Making an impact is a noble goal for any investor, whether they’re retail or institutional. Impact investing is the practice of investing not only to generate returns, but also social and environmental benefits.
The space has grown tremendously, with impact investing funds amassing over $77 billion in assets under management. From an individual’s standpoint, that number seems enormous, but it’s helpful to put it into perspective.
According to a Stanford Social Innovation Review article, achieving the United Nation’s Sustainable Development Goals (SDGs) by 2030 requires spending $5 to $7 trillion annually. For impact investing to have serious impact then, it needs seriously greater adoption, especially among Main Street investors, who typically haven’t had access to a variety of investment opportunities due to their exclusivity, geographic restrictions, and high investment minimums.
One company that aims to increase adoption is Invictus Capital, a group of alternative investments specialists currently launching the Emerging Markets Solar (EMS) Fund, enabling anyone to become an impact investor by contributing to global clean energy production via financing solar energy infrastructure projects.
This fund, as well as Invictus’ other funds, is “tokenized,” which means that investors will be able to receive returns from the fund by investing in a single token.
Stanford’s Social Innovation group recommends that impact investors anchor their strategy to market returns, which Invictus clearly strives to do through methods such as automatically reinvesting earnings to achieve compounding returns, and a partnership with the Sun Exchange, which has a strong track record to-date.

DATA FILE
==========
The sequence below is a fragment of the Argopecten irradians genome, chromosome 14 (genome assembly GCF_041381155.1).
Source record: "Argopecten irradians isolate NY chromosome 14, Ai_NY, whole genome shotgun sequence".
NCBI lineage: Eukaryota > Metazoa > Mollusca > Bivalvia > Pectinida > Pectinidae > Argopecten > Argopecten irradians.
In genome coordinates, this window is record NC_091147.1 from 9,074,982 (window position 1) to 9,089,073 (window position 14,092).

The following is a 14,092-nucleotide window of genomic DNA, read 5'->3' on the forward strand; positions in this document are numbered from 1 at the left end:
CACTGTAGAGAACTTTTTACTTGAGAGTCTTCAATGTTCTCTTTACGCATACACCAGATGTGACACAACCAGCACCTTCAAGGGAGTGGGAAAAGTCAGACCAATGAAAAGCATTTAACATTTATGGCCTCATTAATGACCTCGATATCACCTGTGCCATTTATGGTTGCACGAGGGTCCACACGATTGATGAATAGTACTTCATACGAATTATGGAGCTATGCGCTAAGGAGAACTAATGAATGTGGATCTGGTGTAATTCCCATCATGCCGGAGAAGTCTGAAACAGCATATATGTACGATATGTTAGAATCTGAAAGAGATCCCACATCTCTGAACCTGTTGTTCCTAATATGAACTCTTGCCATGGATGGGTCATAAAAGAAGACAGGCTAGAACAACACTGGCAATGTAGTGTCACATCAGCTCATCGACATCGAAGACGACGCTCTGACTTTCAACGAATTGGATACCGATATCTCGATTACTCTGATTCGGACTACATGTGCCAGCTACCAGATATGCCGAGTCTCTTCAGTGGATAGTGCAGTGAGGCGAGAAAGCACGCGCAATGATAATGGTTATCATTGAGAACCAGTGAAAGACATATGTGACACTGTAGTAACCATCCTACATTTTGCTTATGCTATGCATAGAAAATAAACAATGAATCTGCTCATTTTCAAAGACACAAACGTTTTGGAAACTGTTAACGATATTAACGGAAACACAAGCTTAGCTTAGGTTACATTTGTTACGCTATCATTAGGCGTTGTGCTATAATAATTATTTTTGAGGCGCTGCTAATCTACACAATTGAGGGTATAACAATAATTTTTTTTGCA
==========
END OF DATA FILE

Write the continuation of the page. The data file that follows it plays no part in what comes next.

Via the blockchain-based transparency of the fund, Invictus also adheres to Stanford’s second recommendation: Making it clear that change is attributable to an investment. Finally, EMS adheres to the last recommendation of partnering with established players, as evidenced by Invictus’ partnership with the Sun Exchange.
Ultimately, the field of impact investing is poised to grow, as reported by a Wharton article. By offering impact investment opportunities through the simplicity of a single token, Invictus is making good on the potential of blockchain.
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In spite of the incredible potential (and the hype) of impact investing, a lot of challenges are ahead for the growth of the space. As written by SSIR, “the case for impact is often dubious,” and this lack of transparency can turn off potential investors from entering. When investments are publicly viewable on a digital ledger, greater transparency might convince those investors to enter the space.
Further, there’s still the notion that impact investing isn’t going to generate high returns. In the same article, Stanford writes: “Forget it—you’re not going to make any money.” Given the complete transparency of tokenized funds, as mentioned, investors won’t be as amenable towards weak returns, and will demand ROI. This is why funds like the Emerging Markets Solar fund are oriented first towards long-term returns.
Sure, the idea of impact is complex, and it’s uncertain which projects will truly make a difference. But one thing is for certain: Transparency will provide a much-needed boost for the industry.
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